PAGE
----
Osteopathic Medicine

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Doctors of Osteopathic medicine are frontline physicians just as family practice or internal medicine physicians. Doctors of Osteopathic Medicine, or DOs, are fully licensed physicians who practice in all areas of medicine. Emphasizing a whole person approach to treatment and care, DOs are trained to listen and partner with their patients to help them get healthy and stay well.

DOs receive special training in the musculoskeletal system, your body’s interconnected system of nerves, muscles and bones. By combining this knowledge with the latest advances in medical technology, they offer patients the most comprehensive care available in medicine today.

Osteopathic physicians focus on prevention, tuning into how a patient’s lifestyle and environment can impact their wellbeing. DOs strive to help you be truly healthy in mind, body and spirit — not just free of symptoms.

There are over 125,000 Doctors of Osteopathic Medicine practicing medicine in the United States today. One in four students in medical school today attends a osteopathic medical school.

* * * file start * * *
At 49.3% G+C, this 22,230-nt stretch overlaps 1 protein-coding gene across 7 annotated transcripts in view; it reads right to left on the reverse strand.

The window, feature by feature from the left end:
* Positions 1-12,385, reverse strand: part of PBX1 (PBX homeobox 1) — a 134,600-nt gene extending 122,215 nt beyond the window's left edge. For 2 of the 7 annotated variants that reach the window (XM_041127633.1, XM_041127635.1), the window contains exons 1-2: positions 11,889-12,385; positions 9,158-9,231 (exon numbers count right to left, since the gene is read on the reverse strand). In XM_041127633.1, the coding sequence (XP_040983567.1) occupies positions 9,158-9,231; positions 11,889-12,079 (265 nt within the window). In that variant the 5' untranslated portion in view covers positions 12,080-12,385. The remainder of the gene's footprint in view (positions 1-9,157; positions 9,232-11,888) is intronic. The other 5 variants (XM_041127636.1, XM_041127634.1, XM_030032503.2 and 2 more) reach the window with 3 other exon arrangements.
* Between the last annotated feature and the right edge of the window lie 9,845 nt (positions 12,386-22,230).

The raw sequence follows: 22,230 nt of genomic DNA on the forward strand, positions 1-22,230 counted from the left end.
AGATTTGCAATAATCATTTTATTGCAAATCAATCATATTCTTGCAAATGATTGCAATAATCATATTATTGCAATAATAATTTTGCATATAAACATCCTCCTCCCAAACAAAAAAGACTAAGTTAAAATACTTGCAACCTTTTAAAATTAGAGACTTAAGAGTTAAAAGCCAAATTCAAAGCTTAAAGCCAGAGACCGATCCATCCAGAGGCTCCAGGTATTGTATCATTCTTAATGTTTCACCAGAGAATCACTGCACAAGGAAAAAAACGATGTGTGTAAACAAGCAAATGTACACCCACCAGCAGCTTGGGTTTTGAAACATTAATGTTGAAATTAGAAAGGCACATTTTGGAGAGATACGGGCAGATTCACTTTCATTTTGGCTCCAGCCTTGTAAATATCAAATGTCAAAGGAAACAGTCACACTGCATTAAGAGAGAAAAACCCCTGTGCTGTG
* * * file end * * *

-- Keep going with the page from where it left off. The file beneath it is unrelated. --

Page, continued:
Osteopathy is a system of philosophy of health care hat separated from traditional (allopathic) medical practice about a century ago. It places emphasis on the musculosketetal system. Osteo refers to bone and path refers to disease (pathology). Osteopaths believe strongly in the power of the body to regenerate or return to homeostasis. Osteopathy shares many of the same goals as traditional medicine, but places greater emphasis of the relationship between the organs and the musculosketetal system. They believe in treating the whole person, body, mind and spirit, rather than treating the disease.

Dr. Viola Fryman, a pioneer in the medical field of osteopathy who passed away in 2016 states to the first graduating class of osteopaths in 1982, “Osteopathy is the law of the mind, matter and motion. It is the scientific knowledge of anatomy and physiology in the hands of a person of intelligence and skill who can apply the knowledge to the use of man when sick or wounded by strains, shocks, falls or mechanical derangement or injury of any kind.”

Osteopathy is a total system of health care. But the definition means more today than it did in 1982 because the knowledge of the human body, its functions and its behavior have also grown.

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